Shards from the Memory Palace #2: That Time I Was on Last Call With Carson Daly


Some memories rest very close to the surface. They’re instantly and regularly accessed, core components of our lives and our identity. I think regularly about the week and a half I spent traversing the Midwest and South following American pop parodist “Weird Al” Yankovic last year, for example, due in no small part to the experience being very connected to what I’m doing in the present tense finishing up The Weird Accordion to Al and getting ready to convert the column into a book. I similarly think about the six Gathering of the Juggalos that I’ve been to all the time. 

Then there are memories that are buried deep within our subconscious. We almost never think of them, and when we do, it’s because of a very direct, specific prompt. Maybe we half-remember a cousin coming out to us during a vacation in Maine sometime in the late 1970s, and are brought back to this memory by the smell of beach air.

Or, if you’re me, you remember that one time you were on Last Call with Carson Daly upon learning that the show has been cancelled, Carson Daly has “dropped the body” as Scientologists like to say, and the television personality will be ascending to heaven to join Dick Clark as soon as his contract with NBC expires.

I did Carson Daly about a decade ago, back in 2010, in conjunction with my series on Now That’s What I Call Music! over at the A.V Club. I honestly remember almost nothing about appearing on Carson Daly. Did they fly me out to Los Angeles or did I double-dip because I was doing something in Los Angeles already? Was this one of the trips I look to Los Angeles to work on Weird Al: The Book with Al and Jon “Bermuda” Schwartz? I’m vaguely remembering that to be the case. 

My journey has overlapped with both of these men, preposterously enough.

My journey has overlapped with both of these men, preposterously enough.

I fuzzily recall being jetted out to the coast to work on a book with national treasure “Weird Al” Yankovic and then squeezing an appearance on national late night television into one of my visits. 

What a life I used to lead! All that success and glamour and celebrity would have made me deliriously happy, I reckon, if only I weren’t so goddamn miserable and stressed all the time. Funny how that works.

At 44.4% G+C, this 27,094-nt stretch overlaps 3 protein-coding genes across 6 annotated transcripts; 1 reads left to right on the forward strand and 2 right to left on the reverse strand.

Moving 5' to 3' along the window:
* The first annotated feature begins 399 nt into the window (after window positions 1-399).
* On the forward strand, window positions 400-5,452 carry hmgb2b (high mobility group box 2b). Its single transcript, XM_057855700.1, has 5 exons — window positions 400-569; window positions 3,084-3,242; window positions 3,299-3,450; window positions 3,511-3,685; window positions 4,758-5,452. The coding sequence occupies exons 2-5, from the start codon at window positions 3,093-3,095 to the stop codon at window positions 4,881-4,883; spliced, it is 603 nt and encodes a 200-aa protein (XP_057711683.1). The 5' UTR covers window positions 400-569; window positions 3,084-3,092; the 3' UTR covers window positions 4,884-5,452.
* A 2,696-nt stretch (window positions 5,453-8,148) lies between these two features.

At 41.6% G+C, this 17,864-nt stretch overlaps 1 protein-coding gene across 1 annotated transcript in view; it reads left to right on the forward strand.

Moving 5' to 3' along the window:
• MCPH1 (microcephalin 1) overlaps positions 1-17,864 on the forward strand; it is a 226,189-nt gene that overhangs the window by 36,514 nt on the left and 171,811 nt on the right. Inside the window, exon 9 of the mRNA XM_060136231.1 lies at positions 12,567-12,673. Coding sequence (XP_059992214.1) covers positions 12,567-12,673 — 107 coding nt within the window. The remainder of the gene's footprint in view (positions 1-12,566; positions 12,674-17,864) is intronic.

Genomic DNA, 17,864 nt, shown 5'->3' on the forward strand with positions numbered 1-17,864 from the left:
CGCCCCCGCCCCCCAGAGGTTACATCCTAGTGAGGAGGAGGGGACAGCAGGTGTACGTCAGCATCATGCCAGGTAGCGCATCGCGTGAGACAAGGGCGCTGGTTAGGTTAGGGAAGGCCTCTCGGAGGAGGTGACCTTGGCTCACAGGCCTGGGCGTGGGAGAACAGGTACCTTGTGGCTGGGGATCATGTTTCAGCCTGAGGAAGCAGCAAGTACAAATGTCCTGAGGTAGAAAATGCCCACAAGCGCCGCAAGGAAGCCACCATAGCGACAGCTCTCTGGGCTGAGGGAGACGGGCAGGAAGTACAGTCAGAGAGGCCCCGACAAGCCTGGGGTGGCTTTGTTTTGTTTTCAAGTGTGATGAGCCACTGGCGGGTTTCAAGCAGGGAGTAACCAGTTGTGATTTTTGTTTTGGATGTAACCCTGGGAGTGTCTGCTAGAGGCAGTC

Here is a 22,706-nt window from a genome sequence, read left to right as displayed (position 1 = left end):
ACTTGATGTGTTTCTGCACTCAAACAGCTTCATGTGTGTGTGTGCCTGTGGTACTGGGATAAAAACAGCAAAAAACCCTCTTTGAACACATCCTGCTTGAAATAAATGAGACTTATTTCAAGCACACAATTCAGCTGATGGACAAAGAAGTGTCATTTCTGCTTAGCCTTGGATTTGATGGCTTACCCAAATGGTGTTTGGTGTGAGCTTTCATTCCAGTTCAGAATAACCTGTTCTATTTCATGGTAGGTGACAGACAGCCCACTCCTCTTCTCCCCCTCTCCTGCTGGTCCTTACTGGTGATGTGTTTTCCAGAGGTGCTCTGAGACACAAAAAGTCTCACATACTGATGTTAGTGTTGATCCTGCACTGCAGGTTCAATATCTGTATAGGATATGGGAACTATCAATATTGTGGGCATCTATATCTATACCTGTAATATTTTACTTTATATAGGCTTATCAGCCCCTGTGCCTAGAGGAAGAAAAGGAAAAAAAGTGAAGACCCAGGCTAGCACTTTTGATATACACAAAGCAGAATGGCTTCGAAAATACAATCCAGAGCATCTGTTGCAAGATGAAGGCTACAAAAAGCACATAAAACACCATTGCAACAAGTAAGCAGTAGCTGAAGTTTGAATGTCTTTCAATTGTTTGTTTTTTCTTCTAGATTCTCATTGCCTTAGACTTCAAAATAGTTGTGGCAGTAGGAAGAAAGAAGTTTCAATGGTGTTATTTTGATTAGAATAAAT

I appreciate any opportunity, no matter how ridiculous or off-brand. Hell, I particularly like the ridiculous and off-brand. My response to doing Carson Daly then was the same as it would be now: why the hell not? What do I have to lose? 

At the same time, this was about as far as you could get from doing The Tonight Show with Johnny Carson and still technically count as network late night television. For starters, I’m pretty sure they’d already taken away Daly’s studio audience and band by that point. If I remember correctly, which is doubtful, he was operating out off a janitor’s closet somewhere deep in the basement of an NBC local affiliate somewhere in Burbank. 


I never got to meet Carson Daly. I can say without exaggeration that that is easily the greatest regret of my life. Instead, some of his camera people came to a hip record store that had been rented out for the occasion. Then I did what I do when playing the talking head role: ramble on and on and hope that I say something lucid enough to use in a professional context. Oh, and awkwardly pretend to look at albums for b-roll footage. I remember doing a lot of that. I remember that more than the talking, really. 

What I remember most about the experience, beyond the eternal regret I feel over not getting to look Carson Daly in the eye, shake his hand and tell him what he means to me, which, to be brutally honest, is little to nothing (sorry, Carson, but I would be legit shocked if you’re reading this) is that when he was introducing my segment he said, “We found this guy, Nathan Rabin”, who was doing this crazy project, and the way he said it made it seem kind of like I was his discovery, and that idea made me laugh. 

It was, as you might imagine, surreal seeing yourself on television being introduced by Carson Daly in an episode where David Guetta was the primary guest, and, I imagine, probably met Carson Daly in the process. It’s not a memory I think about very often but I’m glad it happened. 


So goodnight and goodbye, Last Call with Carson Daly. Last call has finally arrived for you. You were ultimately too pure and too beautiful for this world, and that is why you lasted a mere seventeen years. You deserved so much more, but then the world is not always fair. 

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